As people filter into OG, you can also use this information to help economize floor space and equipment usage. For example, if I know Ava is planning on front squatting 120lbs and Beth is going to back squat 135lbs, I'll probably try and organize them together so they end up sharing space. Since OG doesn't require people to show up at a particular time, the coach may have to actively coordinate people's training a bit in the interest of using space well. And usually athletes prefer sharing a bar and don’t mind waiting an extra couple minutes before starting a lift if they need to accommodate the other person. 

The coach repeats this process of checking in with athletes and partnering them up or assigning them specific locations in the gym for their particular training. Additionally, the coach actively makes the rounds, checking in on everyone similar to group classes, ensuring everyone gets at least one individual coaching interaction while they're there. In a typical OG, the coach will be spotting people, providing feedback on lifting technique, and offering scaling advice for WODs. 

Keeping People Safe
Remember, just because you're not running a class doesn't make you any less responsible for the safety of the people training under your roof. The types of workouts people will perform at OG depend on the greater training culture at your gym. If people are used to constantly doing 20+ minute chippers, Hero WODs, and max-effort lifting, things can get hairy for the coach real fast and this might not be a great option for your affiliate. Because of our dedicated programming cycles, most people at OG make up lifts they missed that week, perform missed or different WODs, and do accessory work to address weaknesses. So overall, the vibe at our OG sessions is a bit more low-key. But we’re still prepared for when someone comes in and maybe makes imprudent training decisions or starts working beyond their own capacity to stay safe. In those cases, we'll step in to scale them back and modify their training. We’ll probably also advise them on whether they need to remain in group classes longer before coming to OG.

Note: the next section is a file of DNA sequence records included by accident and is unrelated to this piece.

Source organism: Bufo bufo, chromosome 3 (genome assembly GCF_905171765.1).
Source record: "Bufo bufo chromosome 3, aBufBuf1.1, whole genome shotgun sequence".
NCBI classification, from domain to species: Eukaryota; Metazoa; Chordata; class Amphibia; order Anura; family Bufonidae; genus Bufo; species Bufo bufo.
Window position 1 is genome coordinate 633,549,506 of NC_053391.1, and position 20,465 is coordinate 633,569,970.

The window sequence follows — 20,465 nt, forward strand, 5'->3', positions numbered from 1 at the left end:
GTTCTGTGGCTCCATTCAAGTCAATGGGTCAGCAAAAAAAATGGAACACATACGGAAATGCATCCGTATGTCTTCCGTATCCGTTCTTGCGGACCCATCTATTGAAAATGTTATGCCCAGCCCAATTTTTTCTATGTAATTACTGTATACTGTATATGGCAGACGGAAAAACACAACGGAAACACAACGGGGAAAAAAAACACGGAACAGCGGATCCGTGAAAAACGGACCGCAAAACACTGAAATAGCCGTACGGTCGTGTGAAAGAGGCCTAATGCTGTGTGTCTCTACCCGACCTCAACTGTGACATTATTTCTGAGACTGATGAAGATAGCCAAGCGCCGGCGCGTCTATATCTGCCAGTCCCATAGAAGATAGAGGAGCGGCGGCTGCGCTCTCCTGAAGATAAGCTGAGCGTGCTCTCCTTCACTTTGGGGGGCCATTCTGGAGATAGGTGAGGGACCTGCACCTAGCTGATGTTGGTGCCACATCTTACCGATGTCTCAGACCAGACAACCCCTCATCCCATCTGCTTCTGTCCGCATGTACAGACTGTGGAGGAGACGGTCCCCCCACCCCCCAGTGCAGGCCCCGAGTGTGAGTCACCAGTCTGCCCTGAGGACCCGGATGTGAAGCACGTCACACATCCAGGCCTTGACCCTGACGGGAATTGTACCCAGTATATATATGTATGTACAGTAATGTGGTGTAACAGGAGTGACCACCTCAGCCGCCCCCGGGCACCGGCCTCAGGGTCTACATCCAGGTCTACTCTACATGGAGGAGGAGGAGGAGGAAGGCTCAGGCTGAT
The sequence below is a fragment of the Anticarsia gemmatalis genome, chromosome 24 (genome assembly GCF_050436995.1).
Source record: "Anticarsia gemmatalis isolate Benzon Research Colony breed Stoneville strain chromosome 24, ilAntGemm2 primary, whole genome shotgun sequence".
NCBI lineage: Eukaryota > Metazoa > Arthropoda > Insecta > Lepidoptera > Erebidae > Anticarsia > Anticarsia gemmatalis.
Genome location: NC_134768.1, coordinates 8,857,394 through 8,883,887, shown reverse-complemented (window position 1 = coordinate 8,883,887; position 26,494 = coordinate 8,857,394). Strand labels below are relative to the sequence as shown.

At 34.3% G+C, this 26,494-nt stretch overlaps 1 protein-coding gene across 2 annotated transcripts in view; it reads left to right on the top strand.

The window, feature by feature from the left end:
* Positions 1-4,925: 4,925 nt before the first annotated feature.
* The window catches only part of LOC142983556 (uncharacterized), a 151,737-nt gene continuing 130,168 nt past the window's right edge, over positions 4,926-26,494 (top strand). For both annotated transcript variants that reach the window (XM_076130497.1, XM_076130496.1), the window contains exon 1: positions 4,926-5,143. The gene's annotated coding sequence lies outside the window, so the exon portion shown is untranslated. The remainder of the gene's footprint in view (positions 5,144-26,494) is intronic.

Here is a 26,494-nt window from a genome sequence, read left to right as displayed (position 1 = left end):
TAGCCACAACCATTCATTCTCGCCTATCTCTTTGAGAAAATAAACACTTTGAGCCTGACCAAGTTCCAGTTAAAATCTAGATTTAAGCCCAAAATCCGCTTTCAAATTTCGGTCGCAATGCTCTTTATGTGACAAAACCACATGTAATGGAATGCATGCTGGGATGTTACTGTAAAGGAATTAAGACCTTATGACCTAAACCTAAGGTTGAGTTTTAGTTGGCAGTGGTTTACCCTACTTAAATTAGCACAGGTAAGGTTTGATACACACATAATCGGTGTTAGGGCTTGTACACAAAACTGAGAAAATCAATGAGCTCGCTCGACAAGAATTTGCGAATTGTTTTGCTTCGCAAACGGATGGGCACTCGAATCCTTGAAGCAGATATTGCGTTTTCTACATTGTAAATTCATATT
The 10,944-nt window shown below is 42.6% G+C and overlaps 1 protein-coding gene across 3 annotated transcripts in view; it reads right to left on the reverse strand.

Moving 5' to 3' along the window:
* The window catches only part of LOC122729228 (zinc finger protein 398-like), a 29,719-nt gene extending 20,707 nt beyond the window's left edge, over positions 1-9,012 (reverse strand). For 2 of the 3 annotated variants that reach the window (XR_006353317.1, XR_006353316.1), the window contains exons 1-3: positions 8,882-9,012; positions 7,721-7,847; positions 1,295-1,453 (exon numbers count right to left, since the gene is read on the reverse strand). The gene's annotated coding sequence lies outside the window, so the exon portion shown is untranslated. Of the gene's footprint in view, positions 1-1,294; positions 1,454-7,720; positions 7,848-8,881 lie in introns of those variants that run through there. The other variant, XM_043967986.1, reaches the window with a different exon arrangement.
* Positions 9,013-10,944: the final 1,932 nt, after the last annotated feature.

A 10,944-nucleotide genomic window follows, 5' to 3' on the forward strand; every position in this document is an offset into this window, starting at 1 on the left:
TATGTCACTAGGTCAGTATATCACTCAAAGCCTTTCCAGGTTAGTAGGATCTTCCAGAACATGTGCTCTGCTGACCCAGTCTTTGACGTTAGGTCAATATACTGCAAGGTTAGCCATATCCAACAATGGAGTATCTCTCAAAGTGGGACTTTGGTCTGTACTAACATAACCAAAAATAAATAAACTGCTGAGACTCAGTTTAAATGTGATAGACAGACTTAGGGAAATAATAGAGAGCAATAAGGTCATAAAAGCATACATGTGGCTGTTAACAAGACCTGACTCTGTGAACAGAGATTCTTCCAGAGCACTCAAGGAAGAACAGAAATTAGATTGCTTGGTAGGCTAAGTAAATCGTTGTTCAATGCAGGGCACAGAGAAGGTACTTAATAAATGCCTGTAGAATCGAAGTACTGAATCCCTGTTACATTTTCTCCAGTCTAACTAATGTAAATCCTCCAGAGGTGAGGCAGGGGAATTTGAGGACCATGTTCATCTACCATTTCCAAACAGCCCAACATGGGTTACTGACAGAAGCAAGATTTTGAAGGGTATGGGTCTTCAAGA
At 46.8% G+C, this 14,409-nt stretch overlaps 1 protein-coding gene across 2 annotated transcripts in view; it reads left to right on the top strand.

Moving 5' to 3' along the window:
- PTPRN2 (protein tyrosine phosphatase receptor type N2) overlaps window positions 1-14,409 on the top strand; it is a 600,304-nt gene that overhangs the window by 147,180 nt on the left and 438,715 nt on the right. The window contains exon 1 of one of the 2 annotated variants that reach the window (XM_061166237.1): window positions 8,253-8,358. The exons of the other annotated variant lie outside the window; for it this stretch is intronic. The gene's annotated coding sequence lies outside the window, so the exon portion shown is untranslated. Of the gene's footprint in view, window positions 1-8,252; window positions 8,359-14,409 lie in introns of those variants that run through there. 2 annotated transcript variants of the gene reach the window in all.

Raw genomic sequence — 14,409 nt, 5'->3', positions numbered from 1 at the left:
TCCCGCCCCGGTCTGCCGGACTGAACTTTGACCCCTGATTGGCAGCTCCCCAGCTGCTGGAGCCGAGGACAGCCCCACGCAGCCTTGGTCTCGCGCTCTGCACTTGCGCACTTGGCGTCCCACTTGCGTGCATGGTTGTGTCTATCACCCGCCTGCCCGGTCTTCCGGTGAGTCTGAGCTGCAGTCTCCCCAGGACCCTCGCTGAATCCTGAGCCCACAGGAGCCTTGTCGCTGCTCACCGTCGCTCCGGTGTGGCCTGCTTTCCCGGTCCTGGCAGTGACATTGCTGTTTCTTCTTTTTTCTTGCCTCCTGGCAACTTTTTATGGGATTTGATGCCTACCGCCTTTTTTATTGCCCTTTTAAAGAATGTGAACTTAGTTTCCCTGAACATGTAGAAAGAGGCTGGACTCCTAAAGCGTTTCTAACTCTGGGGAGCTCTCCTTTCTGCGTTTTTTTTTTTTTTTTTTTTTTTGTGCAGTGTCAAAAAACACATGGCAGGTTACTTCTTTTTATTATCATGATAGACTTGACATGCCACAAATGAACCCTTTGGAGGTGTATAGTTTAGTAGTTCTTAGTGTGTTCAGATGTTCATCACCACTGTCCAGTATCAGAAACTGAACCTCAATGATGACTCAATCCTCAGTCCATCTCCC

Conclusion
I should also point out that our Open Gym sessions are very chatty, given that people aren’t on such tight schedules and interact with athletes who might usually attend different group classes—which creates an excellent weekly space for easy community building. All told, especially as your affiliate grows, OG can add a very valuable resource on a number of levels for your members. It offers a reasonable solution for athletes who want to responsibly perform some independent programming without interfering with the daily operations of your gym and group classes. It's been a huge win/win for CFSBK. Give it a shot and let us know what you think.

PrintView Printer Friendly Version

EmailEmail Article to Friend

Reader Comments (2)

I thought OG stood for "Original Gangster" :P

March 5, 2014 | Unregistered CommenterBen James

Great Post, with lost of valid points. I agree OG isnt for beginners.

April 2, 2014 | Unregistered CommenterTammyli

PostPost a New Comment

Enter your information below to add a new comment.
Author Email (optional):
Author URL (optional):
Post:
 
Some HTML allowed: <a href="" title=""> <abbr title=""> <acronym title=""> <b> <blockquote cite=""> <code> <em> <i> <strike> <strong>
« Failing, Bailing, and Training Culture at CrossFit Affiliates | Main | CFSBK's Diary: Hosting Workout 13.2 for the 2013 CrossFit Open »